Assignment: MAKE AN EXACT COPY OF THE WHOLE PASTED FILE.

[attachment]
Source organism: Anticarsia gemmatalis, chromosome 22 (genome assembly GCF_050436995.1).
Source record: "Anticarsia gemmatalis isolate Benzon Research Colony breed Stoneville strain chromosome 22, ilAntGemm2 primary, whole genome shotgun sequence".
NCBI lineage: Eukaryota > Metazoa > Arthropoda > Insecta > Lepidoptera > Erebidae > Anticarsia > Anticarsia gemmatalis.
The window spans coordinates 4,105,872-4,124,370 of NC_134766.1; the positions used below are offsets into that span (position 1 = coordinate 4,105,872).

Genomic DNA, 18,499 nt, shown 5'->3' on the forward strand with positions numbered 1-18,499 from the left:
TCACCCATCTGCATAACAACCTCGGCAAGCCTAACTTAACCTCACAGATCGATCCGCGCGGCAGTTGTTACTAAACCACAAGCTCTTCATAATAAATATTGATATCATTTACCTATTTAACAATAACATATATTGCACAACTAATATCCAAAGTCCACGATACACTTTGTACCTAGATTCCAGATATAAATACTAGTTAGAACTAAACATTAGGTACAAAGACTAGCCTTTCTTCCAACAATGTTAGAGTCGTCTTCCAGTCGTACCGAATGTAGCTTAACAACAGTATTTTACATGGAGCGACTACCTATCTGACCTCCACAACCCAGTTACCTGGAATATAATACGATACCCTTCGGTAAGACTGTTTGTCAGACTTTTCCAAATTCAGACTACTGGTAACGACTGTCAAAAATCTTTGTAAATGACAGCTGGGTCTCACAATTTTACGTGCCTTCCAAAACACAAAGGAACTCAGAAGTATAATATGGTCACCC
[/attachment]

Source organism: Anticarsia gemmatalis, chromosome 22 (genome assembly GCF_050436995.1).
Source record: "Anticarsia gemmatalis isolate Benzon Research Colony breed Stoneville strain chromosome 22, ilAntGemm2 primary, whole genome shotgun sequence".
NCBI lineage: Eukaryota > Metazoa > Arthropoda > Insecta > Lepidoptera > Erebidae > Anticarsia > Anticarsia gemmatalis.
The window spans coordinates 4,105,872-4,124,370 of NC_134766.1; the positions used below are offsets into that span (position 1 = coordinate 4,105,872).

Genomic DNA, 18,499 nt, shown 5'->3' on the forward strand with positions numbered 1-18,499 from the left:
TCACCCATCTGCATAACAACCTCGGCAAGCCTAACTTAACCTCACAGATCGATCCGCGCGGCAGTTGTTACTAAACCACAAGCTCTTCATAATAAATATTGATATCATTTACCTATTTAACAATAACATATATTGCACAACTAATATCCAAAGTCCACGATACACTTTGTACCTAGATTCCAGATATAAATACTAGTTAGAACTAAACATTAGGTACAAAGACTAGCCTTTCTTCCAACAATGTTAGAGTCGTCTTCCAGTCGTACCGAATGTAGCTTAACAACAGTATTTTACATGGAGCGACTACCTATCTGACCTCCACAACCCAGTTACCTGGAATATAATACGATACCCTTCGGTAAGACTGTTTGTCAGACTTTTCCAAATTCAGACTACTGGTAACGACTGTCAAAAATCTTTGTAAATGACAGCTGGGTCTCACAATTTTACGTGCCTTCCAAAACACAAAGGAACTCAGAAGTATAATATGGTCACCC